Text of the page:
Stokke added that he taught her mathematical techniques and topics that helped her understand the problem, how to conduct math research, how to determine the best methods to use, and how to present what she had been working on.

“I am truly grateful to have had the opportunity to work with such a kind and knowledgeable professor, and for the support I received from NSERC.”

Corey Sanderson – Biology, Psychology, and Neuroscience

Student biologist Corey Sanderson’s research is taking place under the supervisor of Dr. Sanoji Wijenayake.

Corey Sanderson. Photo supplied.

His research, Impact of Atmospheric Phosphorous Deposition in Streams on the Native Microbiota, took place during the 2022 Indigenous Summer Scholars Program (ISSP) and also with NSERC USRA funding.

Sanderson first met Dr. Wijenayake when he took her Developmental Biology course.

After learning about her exome research and baby development, he was interested in how this research could be applied to help Indigenous community health, which led to him applying for the NSERC USRA with Drs. Wijenayake and Nora Casson.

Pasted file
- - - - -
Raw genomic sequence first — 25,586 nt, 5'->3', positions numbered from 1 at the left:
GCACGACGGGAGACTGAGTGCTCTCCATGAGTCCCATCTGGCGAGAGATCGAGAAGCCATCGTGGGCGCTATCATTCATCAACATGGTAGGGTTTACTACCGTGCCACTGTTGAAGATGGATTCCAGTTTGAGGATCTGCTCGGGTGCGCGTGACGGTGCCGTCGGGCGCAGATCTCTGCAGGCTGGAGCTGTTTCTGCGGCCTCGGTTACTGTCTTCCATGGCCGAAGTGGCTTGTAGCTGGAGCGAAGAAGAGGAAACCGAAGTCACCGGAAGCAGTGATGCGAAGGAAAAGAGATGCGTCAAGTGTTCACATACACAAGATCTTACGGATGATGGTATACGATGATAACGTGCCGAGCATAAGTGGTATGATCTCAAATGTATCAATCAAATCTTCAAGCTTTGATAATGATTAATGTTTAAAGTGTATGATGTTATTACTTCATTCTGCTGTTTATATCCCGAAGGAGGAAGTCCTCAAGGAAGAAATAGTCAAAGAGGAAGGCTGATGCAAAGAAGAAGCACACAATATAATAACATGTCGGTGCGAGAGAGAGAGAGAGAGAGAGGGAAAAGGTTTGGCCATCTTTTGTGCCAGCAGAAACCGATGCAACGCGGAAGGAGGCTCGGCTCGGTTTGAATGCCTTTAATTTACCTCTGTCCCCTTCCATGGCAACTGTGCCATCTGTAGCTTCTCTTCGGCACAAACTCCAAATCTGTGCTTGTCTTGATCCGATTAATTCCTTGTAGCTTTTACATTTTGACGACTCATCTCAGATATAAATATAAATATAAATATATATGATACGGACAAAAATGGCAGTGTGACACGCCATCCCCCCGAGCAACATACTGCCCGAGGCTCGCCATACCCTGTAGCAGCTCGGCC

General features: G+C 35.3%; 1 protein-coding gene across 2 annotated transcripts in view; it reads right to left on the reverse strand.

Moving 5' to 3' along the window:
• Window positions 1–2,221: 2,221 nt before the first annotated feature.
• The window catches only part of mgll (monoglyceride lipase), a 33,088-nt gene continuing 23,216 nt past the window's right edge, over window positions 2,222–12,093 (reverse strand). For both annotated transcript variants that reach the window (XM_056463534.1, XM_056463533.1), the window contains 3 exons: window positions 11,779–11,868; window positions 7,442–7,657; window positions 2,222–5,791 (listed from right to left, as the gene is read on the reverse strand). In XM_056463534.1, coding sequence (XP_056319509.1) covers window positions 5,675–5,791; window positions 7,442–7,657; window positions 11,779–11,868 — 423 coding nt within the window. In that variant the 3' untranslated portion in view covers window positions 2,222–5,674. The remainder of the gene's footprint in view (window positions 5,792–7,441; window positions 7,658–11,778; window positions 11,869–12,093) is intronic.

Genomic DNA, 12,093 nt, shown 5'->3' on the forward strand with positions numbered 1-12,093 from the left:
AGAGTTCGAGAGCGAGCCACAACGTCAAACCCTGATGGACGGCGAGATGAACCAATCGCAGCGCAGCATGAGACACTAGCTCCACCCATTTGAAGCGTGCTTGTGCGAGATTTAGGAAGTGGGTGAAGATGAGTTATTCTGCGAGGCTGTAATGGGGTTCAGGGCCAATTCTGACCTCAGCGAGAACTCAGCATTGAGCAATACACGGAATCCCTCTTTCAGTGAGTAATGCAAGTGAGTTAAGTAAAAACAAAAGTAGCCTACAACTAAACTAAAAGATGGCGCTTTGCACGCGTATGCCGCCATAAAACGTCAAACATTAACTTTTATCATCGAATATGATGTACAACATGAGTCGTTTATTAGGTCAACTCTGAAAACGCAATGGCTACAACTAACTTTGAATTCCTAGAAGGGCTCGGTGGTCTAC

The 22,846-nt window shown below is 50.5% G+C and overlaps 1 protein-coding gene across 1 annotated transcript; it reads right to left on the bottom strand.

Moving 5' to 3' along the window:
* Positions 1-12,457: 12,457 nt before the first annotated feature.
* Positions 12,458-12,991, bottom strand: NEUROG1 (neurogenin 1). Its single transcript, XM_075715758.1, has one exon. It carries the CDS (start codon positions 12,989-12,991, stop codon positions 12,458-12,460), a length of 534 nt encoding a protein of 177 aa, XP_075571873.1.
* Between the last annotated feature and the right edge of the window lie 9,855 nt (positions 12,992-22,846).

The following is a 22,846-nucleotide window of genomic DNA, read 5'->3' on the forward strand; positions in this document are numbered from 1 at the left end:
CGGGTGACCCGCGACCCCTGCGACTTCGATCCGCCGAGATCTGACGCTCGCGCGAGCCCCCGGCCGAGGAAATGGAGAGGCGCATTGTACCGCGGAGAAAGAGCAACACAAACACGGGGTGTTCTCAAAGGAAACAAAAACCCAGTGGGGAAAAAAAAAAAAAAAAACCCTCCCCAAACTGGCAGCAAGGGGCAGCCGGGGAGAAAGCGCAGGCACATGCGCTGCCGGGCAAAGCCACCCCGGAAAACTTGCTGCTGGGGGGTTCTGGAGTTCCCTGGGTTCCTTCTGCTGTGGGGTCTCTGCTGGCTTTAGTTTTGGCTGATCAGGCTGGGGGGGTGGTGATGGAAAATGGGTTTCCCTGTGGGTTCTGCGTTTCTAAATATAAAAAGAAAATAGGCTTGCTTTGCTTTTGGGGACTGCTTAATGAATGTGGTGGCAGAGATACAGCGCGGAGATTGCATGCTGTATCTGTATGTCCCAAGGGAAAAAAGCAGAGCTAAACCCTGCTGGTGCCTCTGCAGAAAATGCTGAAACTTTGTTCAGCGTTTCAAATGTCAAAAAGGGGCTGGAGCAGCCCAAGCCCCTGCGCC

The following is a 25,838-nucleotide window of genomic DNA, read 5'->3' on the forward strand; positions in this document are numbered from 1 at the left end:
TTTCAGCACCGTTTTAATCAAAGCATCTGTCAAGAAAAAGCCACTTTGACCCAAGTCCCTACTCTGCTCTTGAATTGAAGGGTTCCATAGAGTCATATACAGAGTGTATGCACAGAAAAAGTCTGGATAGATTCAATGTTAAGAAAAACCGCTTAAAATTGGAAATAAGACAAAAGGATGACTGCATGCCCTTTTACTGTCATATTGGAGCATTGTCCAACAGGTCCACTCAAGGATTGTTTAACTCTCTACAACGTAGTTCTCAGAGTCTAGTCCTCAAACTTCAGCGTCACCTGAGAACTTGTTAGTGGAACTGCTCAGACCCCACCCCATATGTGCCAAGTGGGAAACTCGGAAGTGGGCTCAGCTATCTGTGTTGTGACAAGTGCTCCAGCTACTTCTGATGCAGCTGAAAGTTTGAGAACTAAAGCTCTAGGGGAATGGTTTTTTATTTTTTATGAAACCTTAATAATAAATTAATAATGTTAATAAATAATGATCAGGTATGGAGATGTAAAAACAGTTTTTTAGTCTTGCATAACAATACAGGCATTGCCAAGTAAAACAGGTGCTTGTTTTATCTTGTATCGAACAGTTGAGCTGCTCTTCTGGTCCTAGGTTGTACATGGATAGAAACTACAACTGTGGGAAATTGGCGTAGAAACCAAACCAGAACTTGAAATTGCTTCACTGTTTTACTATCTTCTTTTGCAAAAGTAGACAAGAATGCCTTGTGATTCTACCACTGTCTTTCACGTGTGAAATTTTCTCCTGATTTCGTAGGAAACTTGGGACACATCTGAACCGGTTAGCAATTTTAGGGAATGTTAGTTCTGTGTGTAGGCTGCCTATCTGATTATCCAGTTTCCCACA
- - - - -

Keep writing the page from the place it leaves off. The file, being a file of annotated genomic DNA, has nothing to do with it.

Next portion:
“The one-on-one lab experience was the best part,” Sanderson explained. “I am a hands-on learner and had the opportunity to directly observe Dr. Wijenayake pilot the DNA extraction from the soil firsthand. She then supervised me with comments and will do so until I have built up enough skills and confidence to do the DNA extraction on my own without supervision.”

Under Dr. Casson, he had the great opportunity of partaking in a project investigating the atmospheric deposition of phosphorous in agricultural catchments over the last year.

When he’s not in the lab taking part in world-class research, Sanderson has another hobby. He calls himself the “sewing scientist” because of his passion for making Starblankets.

“I had the amazing opportunity to share my art with my supervisors (Drs. Wijenayake and Casson) by gifting them with handmade Starblankets at the opening ceremony of the ISSP,” he said. “This made me feel amazing sharing my art with two people who I look up to.”


To learn more about the Undergraduate Student Research Awards, visit NSERC’s website.